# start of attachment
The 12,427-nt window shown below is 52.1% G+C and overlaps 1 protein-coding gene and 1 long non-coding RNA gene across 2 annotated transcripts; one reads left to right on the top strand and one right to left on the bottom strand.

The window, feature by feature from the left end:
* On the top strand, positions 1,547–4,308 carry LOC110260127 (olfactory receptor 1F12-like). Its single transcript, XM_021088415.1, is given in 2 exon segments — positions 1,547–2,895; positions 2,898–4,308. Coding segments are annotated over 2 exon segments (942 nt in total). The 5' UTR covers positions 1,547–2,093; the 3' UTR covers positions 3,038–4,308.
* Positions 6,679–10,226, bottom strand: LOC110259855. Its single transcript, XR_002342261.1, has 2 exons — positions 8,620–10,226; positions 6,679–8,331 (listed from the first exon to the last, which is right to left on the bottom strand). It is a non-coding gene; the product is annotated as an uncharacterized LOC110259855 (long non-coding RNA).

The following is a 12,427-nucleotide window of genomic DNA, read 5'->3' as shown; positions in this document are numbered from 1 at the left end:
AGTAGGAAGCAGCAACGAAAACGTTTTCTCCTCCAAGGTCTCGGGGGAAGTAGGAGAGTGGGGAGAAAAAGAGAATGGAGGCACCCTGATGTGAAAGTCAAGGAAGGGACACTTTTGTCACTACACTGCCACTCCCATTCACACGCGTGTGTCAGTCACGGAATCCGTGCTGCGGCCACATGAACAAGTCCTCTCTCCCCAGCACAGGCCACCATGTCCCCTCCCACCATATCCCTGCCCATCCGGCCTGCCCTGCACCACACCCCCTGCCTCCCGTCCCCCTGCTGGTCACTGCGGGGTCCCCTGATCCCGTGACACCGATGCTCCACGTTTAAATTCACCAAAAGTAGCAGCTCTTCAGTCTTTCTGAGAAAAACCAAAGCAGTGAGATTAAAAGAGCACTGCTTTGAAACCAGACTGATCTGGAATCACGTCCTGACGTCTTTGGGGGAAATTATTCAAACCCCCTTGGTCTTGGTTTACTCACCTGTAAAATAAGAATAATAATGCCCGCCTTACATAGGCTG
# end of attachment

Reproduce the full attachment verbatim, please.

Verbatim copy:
The 12,427-nt window shown below is 52.1% G+C and overlaps 1 protein-coding gene and 1 long non-coding RNA gene across 2 annotated transcripts; one reads left to right on the top strand and one right to left on the bottom strand.

The window, feature by feature from the left end:
* On the top strand, positions 1,547–4,308 carry LOC110260127 (olfactory receptor 1F12-like). Its single transcript, XM_021088415.1, is given in 2 exon segments — positions 1,547–2,895; positions 2,898–4,308. Coding segments are annotated over 2 exon segments (942 nt in total). The 5' UTR covers positions 1,547–2,093; the 3' UTR covers positions 3,038–4,308.
* Positions 6,679–10,226, bottom strand: LOC110259855. Its single transcript, XR_002342261.1, has 2 exons — positions 8,620–10,226; positions 6,679–8,331 (listed from the first exon to the last, which is right to left on the bottom strand). It is a non-coding gene; the product is annotated as an uncharacterized LOC110259855 (long non-coding RNA).

The following is a 12,427-nucleotide window of genomic DNA, read 5'->3' as shown; positions in this document are numbered from 1 at the left end:
AGTAGGAAGCAGCAACGAAAACGTTTTCTCCTCCAAGGTCTCGGGGGAAGTAGGAGAGTGGGGAGAAAAAGAGAATGGAGGCACCCTGATGTGAAAGTCAAGGAAGGGACACTTTTGTCACTACACTGCCACTCCCATTCACACGCGTGTGTCAGTCACGGAATCCGTGCTGCGGCCACATGAACAAGTCCTCTCTCCCCAGCACAGGCCACCATGTCCCCTCCCACCATATCCCTGCCCATCCGGCCTGCCCTGCACCACACCCCCTGCCTCCCGTCCCCCTGCTGGTCACTGCGGGGTCCCCTGATCCCGTGACACCGATGCTCCACGTTTAAATTCACCAAAAGTAGCAGCTCTTCAGTCTTTCTGAGAAAAACCAAAGCAGTGAGATTAAAAGAGCACTGCTTTGAAACCAGACTGATCTGGAATCACGTCCTGACGTCTTTGGGGGAAATTATTCAAACCCCCTTGGTCTTGGTTTACTCACCTGTAAAATAAGAATAATAATGCCCGCCTTACATAGGCTG